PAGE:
The California Democrat also said that it would be a “disaster” if Republicans win in 2022 and McCarthy becomes House speaker.

“He will do anything that Donald Trump tells him,” Schiff said of McCarthy. “We cannot have someone with absolutely no reverence for the truth, no willingness to uphold his oath in that position in line to the presidency.”

“Trump will control whatever he does,” Schiff added.

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Rep. Adam Schiff joked during the Capitol insurrection that ‘someone really should have impeached that son of a bitch’

Adam Schiff
Rep. Adam Schiff (D-CA) speaks at a news conference on September 21, 2021.

  • During the Capitol insurrection, Rep. Adam Schiff joked that then-President Donald Trump should have been impeached.
  • “Someone really should have impeached that son of a bitch,” Schiff told his colleague at the time.
  • Schiff spearheaded Trump’s first impeachment inquiry in 2019 and was lead impeachment manager in Trump’s first Senate trial.

While congressional lawmakers and staffers hunkered down in a secure location during the January 6 insurrection, Rep. Adam Schiff, who famously led President Donald Trump’s first impeachment, joked that he should have been impeached, according to Schiff’s new book, “Midnight in Washington,” which came out Tuesday.

The comment came as “anger at the president” filled the room and a Democratic colleague approached Schiff, saying: “You said this would happen.”

“Well, I didn’t say this would happen,” Schiff replied.

“You warned that he would try to cheat again,” the unnamed lawmaker said of Trump, who at the time spread false claims about widespread voter fraud in the 2020 presidential election and sought to overturn the results.

“It didn’t require any great clairvoyance,” Schiff said, per the book. “Someone really should have impeached that son of a bitch.”

Of course, the Democratic-led House did impeach Trump, on Dec. 18, 2019, an act that many Democrats thought would cow Trump.

Schiff, who serves as chairman of the House Intelligence Committee, was the lead impeachment manager in 2019 during Trump’s first impeachment over an abuse of power and obstruction of Congress related to a Ukraine phone call. However, the GOP-controlled Senate acquitted the president.

Congress had convened on January 6 to certify President Joe Biden’s victory over Trump – a largely ceremonial proceeding to officially count the slates of electors sent by US states. Yet lawmakers were forced to evacuate the House and Senate chambers and shelter-in-place after throngs of pro-Trump supporters broke into the Capitol building in an attempt to stop the election certification.

Schiff describes in his book that lawmakers “were all stunned about what was happening.” Once at the secure location, the California Democrat spoke on the phone with his wife and kids to assure them that he was fine.

In the following weeks, the Democratic-led House voted to impeach Trump on a charge of “incitement of insurrection.” But the Republican-controlled Senate once again acquitted Trump.

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Senior citizen advocacy group tells Congress that Social Security recipients should get $1,400 stimulus payment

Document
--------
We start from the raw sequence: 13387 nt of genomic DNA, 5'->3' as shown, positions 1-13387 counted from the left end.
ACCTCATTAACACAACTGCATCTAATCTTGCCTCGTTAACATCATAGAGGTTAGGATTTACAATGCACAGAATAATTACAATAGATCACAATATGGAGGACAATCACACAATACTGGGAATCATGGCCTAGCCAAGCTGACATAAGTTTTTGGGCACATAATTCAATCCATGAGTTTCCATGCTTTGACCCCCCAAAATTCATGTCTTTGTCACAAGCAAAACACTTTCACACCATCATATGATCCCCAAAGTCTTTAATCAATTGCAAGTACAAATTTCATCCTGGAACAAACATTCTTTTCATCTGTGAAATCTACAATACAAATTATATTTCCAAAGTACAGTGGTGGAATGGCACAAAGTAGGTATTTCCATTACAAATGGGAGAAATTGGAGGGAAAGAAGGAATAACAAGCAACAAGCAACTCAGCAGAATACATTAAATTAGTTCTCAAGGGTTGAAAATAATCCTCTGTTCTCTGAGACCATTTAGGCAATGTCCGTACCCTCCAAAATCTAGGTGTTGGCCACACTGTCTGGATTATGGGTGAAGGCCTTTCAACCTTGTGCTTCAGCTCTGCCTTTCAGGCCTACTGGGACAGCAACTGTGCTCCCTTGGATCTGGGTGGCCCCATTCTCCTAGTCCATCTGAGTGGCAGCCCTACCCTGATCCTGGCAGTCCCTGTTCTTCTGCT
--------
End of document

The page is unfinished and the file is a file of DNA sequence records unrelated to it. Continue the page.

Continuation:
The US Capitol Dome is illuminated against a deep blue autumn sunset
The Capitol building. Republican leadership recently pushed back on President Joe Biden’s economic agenda.

  • The Senior Citizens League asked Congress for $1,400 stimulus checks for social security recipients.
  • The group said seniors told them that “our government has forgotten about us.”
  • Social Security recipients were expected to get a 6% bump in their payments next year, AARP said.

A senior citizens advocacy group asked Congress to send $1,400 stimulus payments to Social Security recipients who are struggling with the rising cost of living.

The Senior Citizens League said in a letter to Senate and House leaders that many seniors have seen their financial situations worsen as the “government has forgotten about us.”

Social Security recipients got a 1.3% cost-of-living increase in their payments for 2021, the slimmest increase since 2017.

“We’ve heard from thousands of [seniors] who have exhausted their retirement savings,” the group wrote a letter sent earlier this month.

With their savings shrinking, some senior citizens have begun rationing their prescription drugs, the group said.

Others told the group they had “started eating just one meal a day.” Those were just “a few of the drastic steps so many have had to take because of what inflation has done to them this year,” the group said.

Next year, Social Security recipients are expected to get an about 6% bump in payments as a cost-of-living increase, AARP and other outlets reported. But that jump could trigger higher tax rates for some, the group said. The $1,400 stimulus “could help defray” those higher costs.

“It is unlikely Congress will take action on our proposal this year but if we can build enough support from seniors for it, we are hopeful it can become a major issue next year and that Congressional support for it will grow,” the group said in a recent blog post.

The group has spent more than $2 million lobbying Washington lawmakers on seniors issues since 2005, according to public lobbying data compiled by ProPublica.